2013: The Year I Was Set Free

During the last conversation I ever had with my Mama eight years ago, she mouthed the words “I’m sorry” over and over again.  She had a trach tube as the COPD from the Pall Mall reds, no filter she smoked since she was 13 caught up with her and she could no longer speak.  I’ll never forget the look of absolute desperation in her eyes as she repeated herself.  I smiled, looked her straight in the eye and told her, “You were the best Mama I could ever have.  There’s nothing to be sorry about.”  We both knew that was only partially true.  She was the best Mama I could ever have.  But, as in all families, mistakes are made…and in our family of dysfunction, some of these mistakes were more severe than in other families.  My Mama owned some of these mistakes that were never admitted to but it that moment…but it didn’t matter.  Uttering those words as much as she was able to, we were both released at that moment, Mama of her flaws and me, letting go of all she asked forgiveness for.  When I came home from the hospital that night, I told my husband that I had the last visit I would ever have with my Mama.  He asked how it went.  I told him that we watched Everybody Loves Raymond and that she told me she was sorry.  “For what?” he asked.  I said I didn’t ask.  I just forgave her.  “Isn’t not knowing going to bother you the rest of your life?”  No, I don’t think so.

Eight years later, it still hasn’t bothered me, the not knowing.  Events over the past few years, culminating in strange visitors giving credence to recent revelations helped me realize why; I believe I’ve always known…I just didn’t realize I knew.

Throughout my life, I’ve been haunted by demons, some external, some internal, some known and some buried in my unconscious mind.  I’m a fighter.  A survivor.  Always have been.  Most of the time, I see it as a point of pride.  Sometimes, it’s lonely because people just assume that I’ll “figure it out and be just fine.”  This year I made a scary but important decision regarding my career.  I decided to change real estate offices.  I went from a well-known, long established boutique office to a Canadian-based franchise whose name is very new to my local marketplace.  Weighing everything out, this was the best possible decision I could make for my family.  I stand by this decision even though success isn’t coming as rapidly as I had hoped (but when does it ever).  Like so many others, the end of the year finds me in a time of reflection.  What can I do differently to improve?  What is holding me back?  Also like so many others, my biggest obstacle is myself.  Those damn demons.  So as I set my goals and wrote my business plan, last week I prayed to my Mama.  I prayed for her to help set me free from those demons that are weighing me down like anchors tied around my ankles so I can finally be free and focused on realizing my full potential for myself and my family.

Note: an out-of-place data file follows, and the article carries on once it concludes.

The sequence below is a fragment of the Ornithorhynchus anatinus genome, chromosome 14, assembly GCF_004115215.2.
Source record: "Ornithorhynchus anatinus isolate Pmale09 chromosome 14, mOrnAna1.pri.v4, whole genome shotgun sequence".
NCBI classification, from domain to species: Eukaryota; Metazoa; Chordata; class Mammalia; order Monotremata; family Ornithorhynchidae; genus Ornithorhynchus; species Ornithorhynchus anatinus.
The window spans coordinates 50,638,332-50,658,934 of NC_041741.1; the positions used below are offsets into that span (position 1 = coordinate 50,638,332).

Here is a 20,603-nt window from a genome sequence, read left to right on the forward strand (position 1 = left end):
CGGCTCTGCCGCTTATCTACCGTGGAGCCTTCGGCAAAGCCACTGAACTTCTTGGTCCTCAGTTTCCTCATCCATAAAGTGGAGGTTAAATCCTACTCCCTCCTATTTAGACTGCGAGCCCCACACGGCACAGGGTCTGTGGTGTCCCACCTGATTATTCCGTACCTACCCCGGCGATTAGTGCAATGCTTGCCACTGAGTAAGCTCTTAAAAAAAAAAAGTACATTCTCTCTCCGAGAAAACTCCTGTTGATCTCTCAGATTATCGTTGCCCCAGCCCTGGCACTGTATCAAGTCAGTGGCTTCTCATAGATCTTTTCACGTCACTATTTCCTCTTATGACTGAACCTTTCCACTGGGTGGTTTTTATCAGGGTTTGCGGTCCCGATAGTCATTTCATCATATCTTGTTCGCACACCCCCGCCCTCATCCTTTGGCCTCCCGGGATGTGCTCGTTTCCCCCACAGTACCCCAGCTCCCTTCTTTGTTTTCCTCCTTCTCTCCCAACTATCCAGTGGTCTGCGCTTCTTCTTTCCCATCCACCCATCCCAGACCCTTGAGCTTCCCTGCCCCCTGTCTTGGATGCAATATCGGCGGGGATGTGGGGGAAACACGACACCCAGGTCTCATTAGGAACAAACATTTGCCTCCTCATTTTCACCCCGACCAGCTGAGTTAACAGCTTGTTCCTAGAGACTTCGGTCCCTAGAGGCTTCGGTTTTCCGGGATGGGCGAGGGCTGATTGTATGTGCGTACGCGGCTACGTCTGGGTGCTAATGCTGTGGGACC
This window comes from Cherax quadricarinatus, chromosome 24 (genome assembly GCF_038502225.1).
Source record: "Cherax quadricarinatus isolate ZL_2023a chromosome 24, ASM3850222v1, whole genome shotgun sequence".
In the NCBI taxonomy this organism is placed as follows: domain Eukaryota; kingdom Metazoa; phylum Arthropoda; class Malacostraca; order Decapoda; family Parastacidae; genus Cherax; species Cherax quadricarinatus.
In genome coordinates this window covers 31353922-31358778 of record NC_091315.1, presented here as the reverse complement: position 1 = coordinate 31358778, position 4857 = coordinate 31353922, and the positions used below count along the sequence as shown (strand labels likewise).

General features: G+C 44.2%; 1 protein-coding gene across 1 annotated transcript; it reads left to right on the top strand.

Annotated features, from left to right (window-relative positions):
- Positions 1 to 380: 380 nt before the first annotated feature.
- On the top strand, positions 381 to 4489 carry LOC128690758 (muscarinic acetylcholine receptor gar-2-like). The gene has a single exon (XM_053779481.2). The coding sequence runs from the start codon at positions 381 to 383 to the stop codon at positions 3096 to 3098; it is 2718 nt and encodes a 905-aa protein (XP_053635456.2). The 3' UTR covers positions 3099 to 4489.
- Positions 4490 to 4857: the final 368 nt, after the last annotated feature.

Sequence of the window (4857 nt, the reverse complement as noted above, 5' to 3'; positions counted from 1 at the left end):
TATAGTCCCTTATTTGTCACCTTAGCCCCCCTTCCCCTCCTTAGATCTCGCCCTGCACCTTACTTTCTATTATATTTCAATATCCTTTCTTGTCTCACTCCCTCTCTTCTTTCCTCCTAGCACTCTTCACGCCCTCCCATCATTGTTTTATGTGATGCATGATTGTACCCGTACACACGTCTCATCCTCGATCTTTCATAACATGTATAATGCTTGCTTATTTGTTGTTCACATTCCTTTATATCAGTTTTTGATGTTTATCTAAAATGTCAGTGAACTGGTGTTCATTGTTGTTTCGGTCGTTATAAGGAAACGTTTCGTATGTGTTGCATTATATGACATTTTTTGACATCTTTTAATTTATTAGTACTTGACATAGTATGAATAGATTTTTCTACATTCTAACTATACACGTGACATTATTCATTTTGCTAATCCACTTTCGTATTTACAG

On Friday night, those three strange visitors came knocking at my door.  An ugly truth about my childhood was revealed.  Even though it was too late to do anything about it, the visitors gave me acknowledgement.  And with that, the chains that tied an anchor to my ankle became a little looser.  I can feel my foot wriggling out already.  It amazes me that learning something so horrific that occurred over 30 years ago can be simultaneously nauseating and liberating.

Then at 1:10 a.m. this morning, I received a message from someone I never met that has priceless information for me.  Answers, at least in part, that I have been seeking since I was a child.  And with that, the chain that tied the anchor to my other ankle became loose enough for me to start wriggling out.

In what was an eventful year, I do believe the impact of these last few days is what I will remember most.  They are significant not only in that they represent freedom but that they illustrate that when you allow yourself to be truly vulnerable and ask for help, it is surprising who answers the call…and how.

This was taken in the '70s at our apartment in Flushing. Mama didn't look like this when she passed away in 2005 but this is how I will always see her in my heart...just not always noshing on pepperoni.
This was taken in the ’70s at our apartment in Flushing. Mama didn’t look like this when she passed away in 2005 but this is how I will always see her in my heart…just not always noshing on pepperoni.

I love you Mama.  As the years go on without you, I am understanding you more and more and feel your loss deeper and deeper.  I wish I had a little more time with you.  But now you are protecting me in ways you were never able to before.  I promise you, as we embark upon a brand new year, I will honor that gift by living to my potential and beyond.

Here’s to an astounding 2014!

2 thoughts on “2013: The Year I Was Set Free

  1. michelle January 1, 2014 / 3:40 am

    Love your writing Judy. Your words truly embrace your feelings. I wish you the best in 2014 and my the truth comfort you. xoxo

  2. Aimee Underhill Catanzaro January 14, 2014 / 7:39 am

    Judy what a beautiful story, I wish you the best in the upcoming year,, thank you for being a friend. I am so glad that I know a warm caring women, take care of yourself.

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